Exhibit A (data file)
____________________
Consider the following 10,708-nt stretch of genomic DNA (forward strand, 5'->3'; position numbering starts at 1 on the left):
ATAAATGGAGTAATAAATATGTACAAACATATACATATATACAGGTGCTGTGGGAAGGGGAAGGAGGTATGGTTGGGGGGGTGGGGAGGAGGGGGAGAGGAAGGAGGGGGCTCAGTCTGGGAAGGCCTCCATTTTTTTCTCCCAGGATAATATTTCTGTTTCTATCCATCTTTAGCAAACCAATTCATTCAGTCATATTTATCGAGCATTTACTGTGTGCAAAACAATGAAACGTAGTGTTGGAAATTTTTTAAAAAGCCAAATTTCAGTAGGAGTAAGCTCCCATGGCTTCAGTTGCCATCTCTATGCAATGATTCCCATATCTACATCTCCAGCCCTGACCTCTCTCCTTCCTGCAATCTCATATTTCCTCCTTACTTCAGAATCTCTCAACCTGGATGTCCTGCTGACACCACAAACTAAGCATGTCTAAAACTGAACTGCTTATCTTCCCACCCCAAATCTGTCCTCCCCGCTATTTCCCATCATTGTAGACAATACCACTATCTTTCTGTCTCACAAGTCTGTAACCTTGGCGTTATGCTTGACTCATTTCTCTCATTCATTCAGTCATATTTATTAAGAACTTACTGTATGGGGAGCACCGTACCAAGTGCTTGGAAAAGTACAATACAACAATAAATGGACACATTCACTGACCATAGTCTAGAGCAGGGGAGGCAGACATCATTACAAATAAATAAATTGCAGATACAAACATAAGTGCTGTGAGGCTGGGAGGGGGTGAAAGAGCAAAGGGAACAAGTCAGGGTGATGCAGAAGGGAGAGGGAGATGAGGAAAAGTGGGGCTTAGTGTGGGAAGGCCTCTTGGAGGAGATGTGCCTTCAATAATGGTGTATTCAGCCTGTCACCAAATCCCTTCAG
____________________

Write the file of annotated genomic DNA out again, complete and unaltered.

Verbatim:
Consider the following 10,708-nt stretch of genomic DNA (forward strand, 5'->3'; position numbering starts at 1 on the left):
ATAAATGGAGTAATAAATATGTACAAACATATACATATATACAGGTGCTGTGGGAAGGGGAAGGAGGTATGGTTGGGGGGGTGGGGAGGAGGGGGAGAGGAAGGAGGGGGCTCAGTCTGGGAAGGCCTCCATTTTTTTCTCCCAGGATAATATTTCTGTTTCTATCCATCTTTAGCAAACCAATTCATTCAGTCATATTTATCGAGCATTTACTGTGTGCAAAACAATGAAACGTAGTGTTGGAAATTTTTTAAAAAGCCAAATTTCAGTAGGAGTAAGCTCCCATGGCTTCAGTTGCCATCTCTATGCAATGATTCCCATATCTACATCTCCAGCCCTGACCTCTCTCCTTCCTGCAATCTCATATTTCCTCCTTACTTCAGAATCTCTCAACCTGGATGTCCTGCTGACACCACAAACTAAGCATGTCTAAAACTGAACTGCTTATCTTCCCACCCCAAATCTGTCCTCCCCGCTATTTCCCATCATTGTAGACAATACCACTATCTTTCTGTCTCACAAGTCTGTAACCTTGGCGTTATGCTTGACTCATTTCTCTCATTCATTCAGTCATATTTATTAAGAACTTACTGTATGGGGAGCACCGTACCAAGTGCTTGGAAAAGTACAATACAACAATAAATGGACACATTCACTGACCATAGTCTAGAGCAGGGGAGGCAGACATCATTACAAATAAATAAATTGCAGATACAAACATAAGTGCTGTGAGGCTGGGAGGGGGTGAAAGAGCAAAGGGAACAAGTCAGGGTGATGCAGAAGGGAGAGGGAGATGAGGAAAAGTGGGGCTTAGTGTGGGAAGGCCTCTTGGAGGAGATGTGCCTTCAATAATGGTGTATTCAGCCTGTCACCAAATCCCTTCAG